While visiting Tijuana you might consider taking the opportunity to go to the movies. You will find prices of admission and refreshments are roughly half to two/thirds (42 pesos -- say $4.70 in dollar at night, less during the day [6/2002]) what theaters in Alta California charge. A couple major cineplex chains have multi-theaters in various parts of town. One of the most popular -- and convenient for the tourist -- is located at Plaza Rio shopping center. It sits ensconced at the southern end of the mall, up a pair of escalators. It packs 'em in with like fourteen screens. Midway down the mall, between the fastfood hamburger joint and the open plaza, there is also a super-luxury film theater (with three screens and big comfy chairs). This plush place charges about seven dollars to get in. Both plexes have two-for-one pricing on Wednesdays. Wednesday nights can be Really CROWDED -- so don't go then if you're claustrophobic. But if you want to experience contemporary film crowds up close and dense, then.
Most film theaters have bag check desks, so you won't need to carry your backpacks into the theater (sala) if you're hiking and day-touring. Wait to receive your check-number card, of course.
Clean, large restrooms are one of the big amenities of these modern cineplexes. But on Wednesday nights there is often a line waiting to use them.
There is another plex in the river zone, the CINEMARK on Sanchez Taboada up towards the end near the minarete of the former Agua Caliente vanished ex-casino -- just a few distractions here on the textual way, like the movie theater, a little more difficult to find if you don't know the way, but with lots of parking either in front or across the side street (which connects with the boulevard near the twin towers, by the way way way). There are some decent food spots sharing the location. "Charco de Ranas" (the Frog Pond) serves tacos and drinks -- including beer -- for reasonable prices with quick service, and there's a Peter Piper Pizza (that's the name) if you come with kids, and back down the big street is a coffee shop -- VIPs. There is also a very fancy Spanish or Argentine or something restaurant behind its elegant entrance nearly across the big street from VIPs.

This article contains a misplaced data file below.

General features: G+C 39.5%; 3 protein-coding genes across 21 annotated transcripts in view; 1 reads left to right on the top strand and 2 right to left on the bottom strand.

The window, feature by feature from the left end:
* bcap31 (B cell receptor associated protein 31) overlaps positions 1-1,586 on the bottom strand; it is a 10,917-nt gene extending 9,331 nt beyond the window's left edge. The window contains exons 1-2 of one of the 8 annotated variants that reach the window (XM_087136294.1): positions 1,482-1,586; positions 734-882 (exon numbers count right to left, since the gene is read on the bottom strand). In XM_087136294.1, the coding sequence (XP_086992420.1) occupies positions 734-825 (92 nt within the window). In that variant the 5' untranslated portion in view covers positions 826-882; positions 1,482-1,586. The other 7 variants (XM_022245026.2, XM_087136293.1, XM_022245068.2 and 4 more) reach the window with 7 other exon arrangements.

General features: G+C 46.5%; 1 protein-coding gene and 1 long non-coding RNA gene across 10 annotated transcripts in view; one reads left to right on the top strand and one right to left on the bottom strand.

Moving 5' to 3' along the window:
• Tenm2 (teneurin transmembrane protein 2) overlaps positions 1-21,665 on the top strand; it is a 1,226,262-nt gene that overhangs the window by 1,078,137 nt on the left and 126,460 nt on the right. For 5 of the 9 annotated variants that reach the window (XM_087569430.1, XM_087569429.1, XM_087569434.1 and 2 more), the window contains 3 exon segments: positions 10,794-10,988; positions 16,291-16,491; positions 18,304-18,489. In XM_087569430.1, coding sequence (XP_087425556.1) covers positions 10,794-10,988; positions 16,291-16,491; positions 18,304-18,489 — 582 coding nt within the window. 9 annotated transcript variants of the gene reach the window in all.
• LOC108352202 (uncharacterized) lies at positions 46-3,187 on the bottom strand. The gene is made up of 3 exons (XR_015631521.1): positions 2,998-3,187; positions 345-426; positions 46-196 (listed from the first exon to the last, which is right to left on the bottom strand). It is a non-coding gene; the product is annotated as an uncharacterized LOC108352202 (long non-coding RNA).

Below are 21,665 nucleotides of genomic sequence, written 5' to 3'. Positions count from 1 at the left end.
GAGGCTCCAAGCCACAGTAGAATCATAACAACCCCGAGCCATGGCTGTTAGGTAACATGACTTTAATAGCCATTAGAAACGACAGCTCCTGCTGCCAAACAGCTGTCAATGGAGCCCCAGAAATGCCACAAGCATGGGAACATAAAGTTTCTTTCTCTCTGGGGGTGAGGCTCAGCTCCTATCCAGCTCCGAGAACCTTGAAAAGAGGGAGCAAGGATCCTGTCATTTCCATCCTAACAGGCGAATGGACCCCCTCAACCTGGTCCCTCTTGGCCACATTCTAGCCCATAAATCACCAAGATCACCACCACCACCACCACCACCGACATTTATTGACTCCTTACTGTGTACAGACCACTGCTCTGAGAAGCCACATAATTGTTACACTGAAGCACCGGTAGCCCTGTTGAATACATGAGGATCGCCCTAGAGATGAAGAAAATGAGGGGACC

In addition to most Hollywood movies, the latest productions from Mexico, Spain, and other latin countries are usually screened in Tijuana -- often films that never get to the U.S., or, in the case of award winners like Y tu mamá también, months before they finally get shown in California. Hollywood movies, as well as other English or French films, are most often shown in their original language, with subtitles -- except for children's films (like the chickens, that pig, the adopted mouse, or the extra-terrestrial re-release -- all of which we have seen in Tijuana) which get dubbed into Spanish, probably because it is thought the audience includes children who can't read that well yet.
Things to See.
Baja California wine